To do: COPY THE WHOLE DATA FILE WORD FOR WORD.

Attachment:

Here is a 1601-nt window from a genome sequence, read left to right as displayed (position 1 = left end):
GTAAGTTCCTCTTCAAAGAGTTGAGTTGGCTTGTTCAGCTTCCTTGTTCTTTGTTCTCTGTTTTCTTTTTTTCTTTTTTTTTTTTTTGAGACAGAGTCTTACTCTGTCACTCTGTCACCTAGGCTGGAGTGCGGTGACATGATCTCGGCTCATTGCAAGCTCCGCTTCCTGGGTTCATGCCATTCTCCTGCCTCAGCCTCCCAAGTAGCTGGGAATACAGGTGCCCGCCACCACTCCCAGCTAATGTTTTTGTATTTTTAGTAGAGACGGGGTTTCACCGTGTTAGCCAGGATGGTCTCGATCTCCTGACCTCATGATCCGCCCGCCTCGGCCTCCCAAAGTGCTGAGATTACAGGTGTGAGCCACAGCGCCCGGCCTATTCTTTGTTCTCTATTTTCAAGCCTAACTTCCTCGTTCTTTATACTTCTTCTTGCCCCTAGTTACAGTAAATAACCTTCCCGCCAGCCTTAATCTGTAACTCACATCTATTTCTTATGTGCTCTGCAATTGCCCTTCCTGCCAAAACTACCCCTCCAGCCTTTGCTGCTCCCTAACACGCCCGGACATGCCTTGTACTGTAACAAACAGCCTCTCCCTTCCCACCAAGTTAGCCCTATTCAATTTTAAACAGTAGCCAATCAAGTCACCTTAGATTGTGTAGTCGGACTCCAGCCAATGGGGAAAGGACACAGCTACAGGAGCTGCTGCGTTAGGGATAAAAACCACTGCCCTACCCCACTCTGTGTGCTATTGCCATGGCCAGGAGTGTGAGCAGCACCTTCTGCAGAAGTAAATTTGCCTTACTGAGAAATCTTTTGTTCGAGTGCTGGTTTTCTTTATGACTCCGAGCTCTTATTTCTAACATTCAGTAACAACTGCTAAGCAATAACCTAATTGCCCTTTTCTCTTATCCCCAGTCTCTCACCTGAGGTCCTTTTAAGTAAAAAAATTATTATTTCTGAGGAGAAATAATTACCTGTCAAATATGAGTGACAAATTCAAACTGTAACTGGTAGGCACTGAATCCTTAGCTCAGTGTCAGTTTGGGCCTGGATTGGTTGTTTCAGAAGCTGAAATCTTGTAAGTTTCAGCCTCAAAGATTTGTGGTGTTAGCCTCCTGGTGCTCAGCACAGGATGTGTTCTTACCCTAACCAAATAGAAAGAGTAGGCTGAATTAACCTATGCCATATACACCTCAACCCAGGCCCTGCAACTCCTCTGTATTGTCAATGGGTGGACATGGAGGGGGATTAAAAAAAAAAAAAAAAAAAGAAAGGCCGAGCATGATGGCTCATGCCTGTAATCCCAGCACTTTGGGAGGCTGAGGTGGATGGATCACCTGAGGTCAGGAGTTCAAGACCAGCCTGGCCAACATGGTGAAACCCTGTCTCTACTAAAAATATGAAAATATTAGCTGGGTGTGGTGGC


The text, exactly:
Here is a 1601-nt window from a genome sequence, read left to right as displayed (position 1 = left end):
GTAAGTTCCTCTTCAAAGAGTTGAGTTGGCTTGTTCAGCTTCCTTGTTCTTTGTTCTCTGTTTTCTTTTTTTCTTTTTTTTTTTTTTGAGACAGAGTCTTACTCTGTCACTCTGTCACCTAGGCTGGAGTGCGGTGACATGATCTCGGCTCATTGCAAGCTCCGCTTCCTGGGTTCATGCCATTCTCCTGCCTCAGCCTCCCAAGTAGCTGGGAATACAGGTGCCCGCCACCACTCCCAGCTAATGTTTTTGTATTTTTAGTAGAGACGGGGTTTCACCGTGTTAGCCAGGATGGTCTCGATCTCCTGACCTCATGATCCGCCCGCCTCGGCCTCCCAAAGTGCTGAGATTACAGGTGTGAGCCACAGCGCCCGGCCTATTCTTTGTTCTCTATTTTCAAGCCTAACTTCCTCGTTCTTTATACTTCTTCTTGCCCCTAGTTACAGTAAATAACCTTCCCGCCAGCCTTAATCTGTAACTCACATCTATTTCTTATGTGCTCTGCAATTGCCCTTCCTGCCAAAACTACCCCTCCAGCCTTTGCTGCTCCCTAACACGCCCGGACATGCCTTGTACTGTAACAAACAGCCTCTCCCTTCCCACCAAGTTAGCCCTATTCAATTTTAAACAGTAGCCAATCAAGTCACCTTAGATTGTGTAGTCGGACTCCAGCCAATGGGGAAAGGACACAGCTACAGGAGCTGCTGCGTTAGGGATAAAAACCACTGCCCTACCCCACTCTGTGTGCTATTGCCATGGCCAGGAGTGTGAGCAGCACCTTCTGCAGAAGTAAATTTGCCTTACTGAGAAATCTTTTGTTCGAGTGCTGGTTTTCTTTATGACTCCGAGCTCTTATTTCTAACATTCAGTAACAACTGCTAAGCAATAACCTAATTGCCCTTTTCTCTTATCCCCAGTCTCTCACCTGAGGTCCTTTTAAGTAAAAAAATTATTATTTCTGAGGAGAAATAATTACCTGTCAAATATGAGTGACAAATTCAAACTGTAACTGGTAGGCACTGAATCCTTAGCTCAGTGTCAGTTTGGGCCTGGATTGGTTGTTTCAGAAGCTGAAATCTTGTAAGTTTCAGCCTCAAAGATTTGTGGTGTTAGCCTCCTGGTGCTCAGCACAGGATGTGTTCTTACCCTAACCAAATAGAAAGAGTAGGCTGAATTAACCTATGCCATATACACCTCAACCCAGGCCCTGCAACTCCTCTGTATTGTCAATGGGTGGACATGGAGGGGGATTAAAAAAAAAAAAAAAAAAAGAAAGGCCGAGCATGATGGCTCATGCCTGTAATCCCAGCACTTTGGGAGGCTGAGGTGGATGGATCACCTGAGGTCAGGAGTTCAAGACCAGCCTGGCCAACATGGTGAAACCCTGTCTCTACTAAAAATATGAAAATATTAGCTGGGTGTGGTGGC